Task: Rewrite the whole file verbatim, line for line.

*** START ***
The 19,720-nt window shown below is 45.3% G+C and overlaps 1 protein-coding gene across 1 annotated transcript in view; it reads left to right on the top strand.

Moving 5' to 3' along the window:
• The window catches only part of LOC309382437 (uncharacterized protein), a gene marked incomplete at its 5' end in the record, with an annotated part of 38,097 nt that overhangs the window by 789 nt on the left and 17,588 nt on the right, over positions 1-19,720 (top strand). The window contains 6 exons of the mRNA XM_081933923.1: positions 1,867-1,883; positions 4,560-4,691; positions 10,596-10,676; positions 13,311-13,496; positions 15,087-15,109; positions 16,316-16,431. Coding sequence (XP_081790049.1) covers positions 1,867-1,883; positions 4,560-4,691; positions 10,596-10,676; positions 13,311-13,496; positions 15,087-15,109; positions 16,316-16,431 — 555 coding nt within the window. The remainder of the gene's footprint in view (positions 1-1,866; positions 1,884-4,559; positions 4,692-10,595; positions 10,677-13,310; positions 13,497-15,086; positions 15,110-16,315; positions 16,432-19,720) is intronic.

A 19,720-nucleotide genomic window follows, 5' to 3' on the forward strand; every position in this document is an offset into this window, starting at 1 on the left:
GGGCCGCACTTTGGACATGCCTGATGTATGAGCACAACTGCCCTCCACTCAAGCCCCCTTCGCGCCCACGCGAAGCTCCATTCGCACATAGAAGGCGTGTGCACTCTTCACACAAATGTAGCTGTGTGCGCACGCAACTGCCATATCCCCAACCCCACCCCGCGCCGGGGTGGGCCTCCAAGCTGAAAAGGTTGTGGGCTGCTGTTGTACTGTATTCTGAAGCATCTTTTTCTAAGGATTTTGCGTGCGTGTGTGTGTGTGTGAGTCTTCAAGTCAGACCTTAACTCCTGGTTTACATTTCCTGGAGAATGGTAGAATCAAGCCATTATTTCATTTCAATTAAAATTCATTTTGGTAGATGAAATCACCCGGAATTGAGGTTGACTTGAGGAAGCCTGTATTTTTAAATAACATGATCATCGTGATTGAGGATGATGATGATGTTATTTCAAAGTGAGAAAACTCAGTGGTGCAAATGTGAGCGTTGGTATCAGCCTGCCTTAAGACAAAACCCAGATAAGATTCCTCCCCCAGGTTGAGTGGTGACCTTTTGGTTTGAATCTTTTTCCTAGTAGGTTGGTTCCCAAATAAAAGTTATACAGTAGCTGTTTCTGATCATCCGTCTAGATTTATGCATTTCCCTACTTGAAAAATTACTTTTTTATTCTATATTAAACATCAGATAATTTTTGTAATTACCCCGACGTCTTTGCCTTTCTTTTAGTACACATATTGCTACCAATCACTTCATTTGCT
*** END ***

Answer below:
The 19,720-nt window shown below is 45.3% G+C and overlaps 1 protein-coding gene across 1 annotated transcript in view; it reads left to right on the top strand.

Moving 5' to 3' along the window:
• The window catches only part of LOC309382437 (uncharacterized protein), a gene marked incomplete at its 5' end in the record, with an annotated part of 38,097 nt that overhangs the window by 789 nt on the left and 17,588 nt on the right, over positions 1-19,720 (top strand). The window contains 6 exons of the mRNA XM_081933923.1: positions 1,867-1,883; positions 4,560-4,691; positions 10,596-10,676; positions 13,311-13,496; positions 15,087-15,109; positions 16,316-16,431. Coding sequence (XP_081790049.1) covers positions 1,867-1,883; positions 4,560-4,691; positions 10,596-10,676; positions 13,311-13,496; positions 15,087-15,109; positions 16,316-16,431 — 555 coding nt within the window. The remainder of the gene's footprint in view (positions 1-1,866; positions 1,884-4,559; positions 4,692-10,595; positions 10,677-13,310; positions 13,497-15,086; positions 15,110-16,315; positions 16,432-19,720) is intronic.

A 19,720-nucleotide genomic window follows, 5' to 3' on the forward strand; every position in this document is an offset into this window, starting at 1 on the left:
GGGCCGCACTTTGGACATGCCTGATGTATGAGCACAACTGCCCTCCACTCAAGCCCCCTTCGCGCCCACGCGAAGCTCCATTCGCACATAGAAGGCGTGTGCACTCTTCACACAAATGTAGCTGTGTGCGCACGCAACTGCCATATCCCCAACCCCACCCCGCGCCGGGGTGGGCCTCCAAGCTGAAAAGGTTGTGGGCTGCTGTTGTACTGTATTCTGAAGCATCTTTTTCTAAGGATTTTGCGTGCGTGTGTGTGTGTGTGAGTCTTCAAGTCAGACCTTAACTCCTGGTTTACATTTCCTGGAGAATGGTAGAATCAAGCCATTATTTCATTTCAATTAAAATTCATTTTGGTAGATGAAATCACCCGGAATTGAGGTTGACTTGAGGAAGCCTGTATTTTTAAATAACATGATCATCGTGATTGAGGATGATGATGATGTTATTTCAAAGTGAGAAAACTCAGTGGTGCAAATGTGAGCGTTGGTATCAGCCTGCCTTAAGACAAAACCCAGATAAGATTCCTCCCCCAGGTTGAGTGGTGACCTTTTGGTTTGAATCTTTTTCCTAGTAGGTTGGTTCCCAAATAAAAGTTATACAGTAGCTGTTTCTGATCATCCGTCTAGATTTATGCATTTCCCTACTTGAAAAATTACTTTTTTATTCTATATTAAACATCAGATAATTTTTGTAATTACCCCGACGTCTTTGCCTTTCTTTTAGTACACATATTGCTACCAATCACTTCATTTGCT